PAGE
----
As soon as he got back to the Bear Hotel Prince Boris called a press conference and announced to the whole world that the Emperor of Borania had presented the Crown Prince of New Zephyria with a wedding suit the like of which had never been seen before. The golden casket was displayed to the newspaper photographers and television cameras. The story of the magical cloth was told, but Prince Boris refused to display the cloth itself. It had been seen, he said, by the King and Queen, by the Prime Minister and by the whole Government of New Zephyria, all of whom would vouch for its beauty - but, as the gift had been accepted, the cloth was now the property of Prince Egbert and it would not be right for Prince Boris to put it on public display before the wedding.

The journalists hurried off to interview the Government. Was it true, they asked, that the incompetent and the simple-minded were unable to see the true beauty of the cloth?

"So we have been told," bleated the Prime Minister, "but of course until it is displayed to the Opposition we shan't be able to tell, beh-heh-heh-heh-heh!"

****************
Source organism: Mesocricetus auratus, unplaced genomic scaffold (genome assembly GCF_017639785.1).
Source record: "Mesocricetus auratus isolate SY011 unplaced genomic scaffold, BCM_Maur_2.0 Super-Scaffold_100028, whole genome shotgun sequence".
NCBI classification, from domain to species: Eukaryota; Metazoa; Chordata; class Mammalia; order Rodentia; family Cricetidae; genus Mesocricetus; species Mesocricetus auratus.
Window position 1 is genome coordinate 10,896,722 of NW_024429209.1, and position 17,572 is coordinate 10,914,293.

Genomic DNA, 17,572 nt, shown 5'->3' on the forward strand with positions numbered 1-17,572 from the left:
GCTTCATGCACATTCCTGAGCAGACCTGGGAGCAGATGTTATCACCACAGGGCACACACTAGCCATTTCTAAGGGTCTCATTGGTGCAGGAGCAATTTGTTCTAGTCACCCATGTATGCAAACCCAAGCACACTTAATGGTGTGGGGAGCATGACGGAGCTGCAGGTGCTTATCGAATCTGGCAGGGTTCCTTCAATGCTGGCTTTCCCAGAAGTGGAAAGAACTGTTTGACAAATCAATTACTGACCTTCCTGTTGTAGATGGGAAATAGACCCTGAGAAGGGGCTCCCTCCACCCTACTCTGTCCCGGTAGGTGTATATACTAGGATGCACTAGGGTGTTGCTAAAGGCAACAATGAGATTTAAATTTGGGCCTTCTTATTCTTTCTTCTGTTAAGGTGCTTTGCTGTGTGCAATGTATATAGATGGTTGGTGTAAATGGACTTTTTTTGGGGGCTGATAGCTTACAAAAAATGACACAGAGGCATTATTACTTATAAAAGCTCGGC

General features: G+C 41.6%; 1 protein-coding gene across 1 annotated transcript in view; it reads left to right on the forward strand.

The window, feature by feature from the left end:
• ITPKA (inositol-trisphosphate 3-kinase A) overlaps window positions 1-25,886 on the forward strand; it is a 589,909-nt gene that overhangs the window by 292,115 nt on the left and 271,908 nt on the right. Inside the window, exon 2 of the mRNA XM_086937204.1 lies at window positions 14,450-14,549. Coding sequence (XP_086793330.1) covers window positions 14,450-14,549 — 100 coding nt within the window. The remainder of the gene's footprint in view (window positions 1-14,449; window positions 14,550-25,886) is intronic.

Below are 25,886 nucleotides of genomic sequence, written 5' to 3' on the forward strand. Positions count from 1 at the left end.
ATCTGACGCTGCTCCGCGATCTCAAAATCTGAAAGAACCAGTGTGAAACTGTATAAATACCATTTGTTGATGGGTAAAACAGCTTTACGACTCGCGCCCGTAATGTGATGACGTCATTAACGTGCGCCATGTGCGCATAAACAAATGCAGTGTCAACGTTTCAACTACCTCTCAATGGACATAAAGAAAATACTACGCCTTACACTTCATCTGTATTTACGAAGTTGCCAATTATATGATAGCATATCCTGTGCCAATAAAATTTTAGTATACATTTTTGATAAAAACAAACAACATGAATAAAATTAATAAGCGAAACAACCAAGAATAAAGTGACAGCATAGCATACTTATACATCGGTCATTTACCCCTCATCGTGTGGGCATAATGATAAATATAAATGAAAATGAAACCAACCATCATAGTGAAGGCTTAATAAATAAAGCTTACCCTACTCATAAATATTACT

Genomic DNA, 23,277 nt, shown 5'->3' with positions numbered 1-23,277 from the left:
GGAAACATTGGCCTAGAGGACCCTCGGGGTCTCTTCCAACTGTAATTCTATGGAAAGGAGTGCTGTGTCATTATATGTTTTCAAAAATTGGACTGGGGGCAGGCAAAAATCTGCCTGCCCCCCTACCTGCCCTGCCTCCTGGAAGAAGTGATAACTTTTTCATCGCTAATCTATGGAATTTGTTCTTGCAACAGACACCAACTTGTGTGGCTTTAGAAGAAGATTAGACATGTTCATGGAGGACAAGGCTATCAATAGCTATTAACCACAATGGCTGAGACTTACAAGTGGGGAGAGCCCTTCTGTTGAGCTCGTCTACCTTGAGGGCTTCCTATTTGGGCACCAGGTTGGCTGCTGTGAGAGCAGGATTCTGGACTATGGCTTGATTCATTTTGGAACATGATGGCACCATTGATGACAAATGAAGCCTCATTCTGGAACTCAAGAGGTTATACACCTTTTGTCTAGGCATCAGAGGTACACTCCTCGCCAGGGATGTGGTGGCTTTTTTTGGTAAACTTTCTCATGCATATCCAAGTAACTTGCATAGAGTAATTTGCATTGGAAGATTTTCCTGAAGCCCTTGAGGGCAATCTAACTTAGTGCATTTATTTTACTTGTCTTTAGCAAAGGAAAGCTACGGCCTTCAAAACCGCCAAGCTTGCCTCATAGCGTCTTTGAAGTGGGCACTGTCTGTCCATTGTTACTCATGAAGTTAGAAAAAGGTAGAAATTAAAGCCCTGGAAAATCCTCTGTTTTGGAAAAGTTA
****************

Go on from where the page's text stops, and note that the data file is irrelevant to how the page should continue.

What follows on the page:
"But you all saw it?"

"Oh yes!"

"And can you describe it?"

"Well, it is quite ... er ... breathtaking."

"Unusual?"

"Oh, very."

"And the colour?"

"Ah. Well, sort of ... changing according to the ... er ... way you look at it, you know, ... er ... yes."

"Could you be more specific, Prime Minister?"

"Ah. Well ..." Inspiration came suddenly. "I don't think I should say anything more specific. After all, as His Imperial Highness, Prince Boris of Borania, has said, the cloth now belongs to our own beloved Prince Egbert, and doubtless he would wish to ... ahem ... surprise the world when the day comes. Er ... yes."